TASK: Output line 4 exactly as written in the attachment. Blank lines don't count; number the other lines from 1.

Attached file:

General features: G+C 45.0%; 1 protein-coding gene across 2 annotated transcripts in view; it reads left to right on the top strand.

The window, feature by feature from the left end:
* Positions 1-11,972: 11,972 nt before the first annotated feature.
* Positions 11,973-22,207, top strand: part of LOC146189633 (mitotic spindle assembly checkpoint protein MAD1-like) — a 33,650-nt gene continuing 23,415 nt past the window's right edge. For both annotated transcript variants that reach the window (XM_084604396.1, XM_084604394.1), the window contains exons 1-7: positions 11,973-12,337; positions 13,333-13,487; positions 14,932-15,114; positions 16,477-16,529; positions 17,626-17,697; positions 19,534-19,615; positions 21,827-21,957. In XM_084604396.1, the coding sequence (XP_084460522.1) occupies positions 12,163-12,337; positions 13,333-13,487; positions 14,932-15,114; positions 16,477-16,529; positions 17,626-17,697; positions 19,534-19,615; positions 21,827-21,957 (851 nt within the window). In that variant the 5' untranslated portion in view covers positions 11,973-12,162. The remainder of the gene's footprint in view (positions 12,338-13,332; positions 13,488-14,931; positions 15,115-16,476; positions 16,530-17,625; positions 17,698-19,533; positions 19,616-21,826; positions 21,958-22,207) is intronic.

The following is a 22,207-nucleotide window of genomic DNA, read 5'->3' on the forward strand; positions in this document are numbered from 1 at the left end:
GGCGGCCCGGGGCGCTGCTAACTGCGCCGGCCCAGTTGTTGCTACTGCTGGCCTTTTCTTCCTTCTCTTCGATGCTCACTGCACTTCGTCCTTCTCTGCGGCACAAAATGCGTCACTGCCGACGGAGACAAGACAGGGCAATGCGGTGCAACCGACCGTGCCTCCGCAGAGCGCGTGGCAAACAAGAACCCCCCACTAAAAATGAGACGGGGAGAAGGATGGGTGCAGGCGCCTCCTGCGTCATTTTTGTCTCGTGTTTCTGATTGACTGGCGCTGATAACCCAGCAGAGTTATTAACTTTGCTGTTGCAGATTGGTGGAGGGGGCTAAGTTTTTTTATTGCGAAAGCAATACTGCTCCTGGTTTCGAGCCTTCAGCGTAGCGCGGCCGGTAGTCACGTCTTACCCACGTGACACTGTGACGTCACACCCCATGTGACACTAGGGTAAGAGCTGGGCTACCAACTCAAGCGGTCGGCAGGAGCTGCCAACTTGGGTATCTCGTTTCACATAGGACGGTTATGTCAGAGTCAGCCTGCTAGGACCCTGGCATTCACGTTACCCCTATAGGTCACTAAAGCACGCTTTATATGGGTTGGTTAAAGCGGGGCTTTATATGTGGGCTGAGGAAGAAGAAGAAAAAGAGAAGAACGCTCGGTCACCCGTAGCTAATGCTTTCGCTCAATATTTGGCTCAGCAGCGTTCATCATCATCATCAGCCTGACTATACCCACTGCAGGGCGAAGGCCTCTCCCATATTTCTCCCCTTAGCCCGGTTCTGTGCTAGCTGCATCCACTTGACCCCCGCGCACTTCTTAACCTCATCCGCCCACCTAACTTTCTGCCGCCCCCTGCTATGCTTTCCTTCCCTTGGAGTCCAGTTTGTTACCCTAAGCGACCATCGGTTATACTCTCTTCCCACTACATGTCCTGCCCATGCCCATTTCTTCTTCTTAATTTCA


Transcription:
* Positions 11,973-22,207, top strand: part of LOC146189633 (mitotic spindle assembly checkpoint protein MAD1-like) — a 33,650-nt gene continuing 23,415 nt past the window's right edge. For both annotated transcript variants that reach the window (XM_084604396.1, XM_084604394.1), the window contains exons 1-7: positions 11,973-12,337; positions 13,333-13,487; positions 14,932-15,114; positions 16,477-16,529; positions 17,626-17,697; positions 19,534-19,615; positions 21,827-21,957. In XM_084604396.1, the coding sequence (XP_084460522.1) occupies positions 12,163-12,337; positions 13,333-13,487; positions 14,932-15,114; positions 16,477-16,529; positions 17,626-17,697; positions 19,534-19,615; positions 21,827-21,957 (851 nt within the window). In that variant the 5' untranslated portion in view covers positions 11,973-12,162. The remainder of the gene's footprint in view (positions 12,338-13,332; positions 13,488-14,931; positions 15,115-16,476; positions 16,530-17,625; positions 17,698-19,533; positions 19,616-21,826; positions 21,958-22,207) is intronic.